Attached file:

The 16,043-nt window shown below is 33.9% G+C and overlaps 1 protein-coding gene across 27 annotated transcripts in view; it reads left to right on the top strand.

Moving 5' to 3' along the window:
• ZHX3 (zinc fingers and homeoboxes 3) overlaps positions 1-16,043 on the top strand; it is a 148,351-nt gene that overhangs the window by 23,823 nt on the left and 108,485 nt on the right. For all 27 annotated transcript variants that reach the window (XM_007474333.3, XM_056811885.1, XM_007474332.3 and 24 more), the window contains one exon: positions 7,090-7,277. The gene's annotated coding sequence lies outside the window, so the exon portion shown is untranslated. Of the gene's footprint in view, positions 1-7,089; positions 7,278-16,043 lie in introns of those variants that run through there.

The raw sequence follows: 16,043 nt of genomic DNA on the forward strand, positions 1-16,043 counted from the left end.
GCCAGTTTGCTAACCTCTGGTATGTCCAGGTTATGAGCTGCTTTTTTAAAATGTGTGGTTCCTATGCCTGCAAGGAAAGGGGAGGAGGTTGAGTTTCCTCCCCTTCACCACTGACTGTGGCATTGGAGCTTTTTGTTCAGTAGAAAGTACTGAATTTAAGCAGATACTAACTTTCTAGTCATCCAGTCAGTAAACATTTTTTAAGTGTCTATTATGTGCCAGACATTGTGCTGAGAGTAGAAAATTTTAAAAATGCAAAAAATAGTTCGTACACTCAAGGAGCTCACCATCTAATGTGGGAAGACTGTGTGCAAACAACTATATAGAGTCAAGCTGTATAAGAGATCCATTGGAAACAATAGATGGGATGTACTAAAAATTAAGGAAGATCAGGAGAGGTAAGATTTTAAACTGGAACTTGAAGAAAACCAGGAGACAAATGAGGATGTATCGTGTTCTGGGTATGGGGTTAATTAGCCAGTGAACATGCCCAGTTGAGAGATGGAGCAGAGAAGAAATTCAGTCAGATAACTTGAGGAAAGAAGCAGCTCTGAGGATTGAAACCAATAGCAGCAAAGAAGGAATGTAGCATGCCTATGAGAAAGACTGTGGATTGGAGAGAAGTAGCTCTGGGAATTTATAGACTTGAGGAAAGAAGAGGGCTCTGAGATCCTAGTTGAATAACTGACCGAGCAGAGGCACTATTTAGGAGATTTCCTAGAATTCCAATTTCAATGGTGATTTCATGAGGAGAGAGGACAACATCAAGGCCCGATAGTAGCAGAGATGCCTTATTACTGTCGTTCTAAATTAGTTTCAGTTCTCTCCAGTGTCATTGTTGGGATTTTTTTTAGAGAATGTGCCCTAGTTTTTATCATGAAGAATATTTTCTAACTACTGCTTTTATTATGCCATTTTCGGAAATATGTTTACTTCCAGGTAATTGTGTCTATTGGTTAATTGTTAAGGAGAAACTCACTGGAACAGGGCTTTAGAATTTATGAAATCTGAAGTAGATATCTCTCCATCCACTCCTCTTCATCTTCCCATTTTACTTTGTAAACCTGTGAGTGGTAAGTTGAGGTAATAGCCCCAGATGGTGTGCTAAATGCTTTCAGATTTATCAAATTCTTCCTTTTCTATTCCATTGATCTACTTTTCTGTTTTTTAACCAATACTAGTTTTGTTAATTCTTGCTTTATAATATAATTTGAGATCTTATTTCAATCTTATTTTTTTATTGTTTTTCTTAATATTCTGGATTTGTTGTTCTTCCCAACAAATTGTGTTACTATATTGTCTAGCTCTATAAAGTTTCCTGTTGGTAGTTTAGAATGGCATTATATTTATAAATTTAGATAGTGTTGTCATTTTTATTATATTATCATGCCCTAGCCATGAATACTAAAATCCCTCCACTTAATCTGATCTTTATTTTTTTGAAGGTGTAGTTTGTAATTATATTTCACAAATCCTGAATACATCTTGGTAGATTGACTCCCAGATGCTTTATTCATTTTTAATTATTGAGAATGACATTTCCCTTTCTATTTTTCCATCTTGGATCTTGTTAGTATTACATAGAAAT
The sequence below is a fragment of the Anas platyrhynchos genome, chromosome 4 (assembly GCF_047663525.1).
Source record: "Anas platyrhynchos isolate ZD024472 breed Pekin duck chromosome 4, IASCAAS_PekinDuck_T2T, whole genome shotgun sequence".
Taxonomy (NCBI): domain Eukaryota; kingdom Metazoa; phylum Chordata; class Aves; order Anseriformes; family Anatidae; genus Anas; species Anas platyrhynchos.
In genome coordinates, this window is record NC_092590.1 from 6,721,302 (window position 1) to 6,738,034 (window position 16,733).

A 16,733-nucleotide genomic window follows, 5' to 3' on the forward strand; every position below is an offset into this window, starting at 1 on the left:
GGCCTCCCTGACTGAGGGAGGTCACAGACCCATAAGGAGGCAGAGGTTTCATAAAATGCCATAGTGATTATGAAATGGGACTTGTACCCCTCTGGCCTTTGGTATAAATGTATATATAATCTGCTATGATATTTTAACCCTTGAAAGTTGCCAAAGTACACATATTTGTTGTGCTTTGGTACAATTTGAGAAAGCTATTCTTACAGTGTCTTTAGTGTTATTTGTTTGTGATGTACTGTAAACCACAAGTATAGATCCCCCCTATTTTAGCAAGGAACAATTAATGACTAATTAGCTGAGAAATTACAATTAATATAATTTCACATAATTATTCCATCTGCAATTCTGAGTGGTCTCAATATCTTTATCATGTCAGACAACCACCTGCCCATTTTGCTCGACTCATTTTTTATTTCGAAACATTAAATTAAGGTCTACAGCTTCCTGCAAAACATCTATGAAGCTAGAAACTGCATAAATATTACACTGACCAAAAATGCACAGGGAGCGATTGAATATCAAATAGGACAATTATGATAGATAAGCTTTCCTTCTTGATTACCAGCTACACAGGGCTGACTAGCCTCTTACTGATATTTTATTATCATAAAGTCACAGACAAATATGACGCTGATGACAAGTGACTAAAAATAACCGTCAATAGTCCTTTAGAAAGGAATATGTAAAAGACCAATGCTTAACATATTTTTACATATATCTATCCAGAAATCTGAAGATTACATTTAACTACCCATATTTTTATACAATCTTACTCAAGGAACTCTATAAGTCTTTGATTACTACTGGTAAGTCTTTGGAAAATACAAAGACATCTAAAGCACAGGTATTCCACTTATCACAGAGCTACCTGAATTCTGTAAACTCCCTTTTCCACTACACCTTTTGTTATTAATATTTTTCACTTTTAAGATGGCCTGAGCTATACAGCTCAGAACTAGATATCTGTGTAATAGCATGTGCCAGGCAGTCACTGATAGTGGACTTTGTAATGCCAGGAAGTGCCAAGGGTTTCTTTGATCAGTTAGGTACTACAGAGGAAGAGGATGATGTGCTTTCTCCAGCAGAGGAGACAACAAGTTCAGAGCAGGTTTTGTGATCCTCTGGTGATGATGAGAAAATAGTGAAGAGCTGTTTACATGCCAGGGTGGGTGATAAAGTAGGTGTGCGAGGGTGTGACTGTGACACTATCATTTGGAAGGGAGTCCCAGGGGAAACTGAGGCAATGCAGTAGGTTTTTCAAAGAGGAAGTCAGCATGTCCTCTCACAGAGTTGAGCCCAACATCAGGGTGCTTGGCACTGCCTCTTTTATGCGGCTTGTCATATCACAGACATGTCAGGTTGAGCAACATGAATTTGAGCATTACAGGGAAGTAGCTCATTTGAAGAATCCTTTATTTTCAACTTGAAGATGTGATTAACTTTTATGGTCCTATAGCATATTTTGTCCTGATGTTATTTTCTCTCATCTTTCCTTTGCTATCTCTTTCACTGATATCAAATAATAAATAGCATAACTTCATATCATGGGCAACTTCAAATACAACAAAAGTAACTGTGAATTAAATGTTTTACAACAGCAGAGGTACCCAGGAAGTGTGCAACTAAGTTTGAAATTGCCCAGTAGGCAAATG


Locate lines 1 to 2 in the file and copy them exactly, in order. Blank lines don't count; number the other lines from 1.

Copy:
The 16,043-nt window shown below is 33.9% G+C and overlaps 1 protein-coding gene across 27 annotated transcripts in view; it reads left to right on the top strand.

Moving 5' to 3' along the window: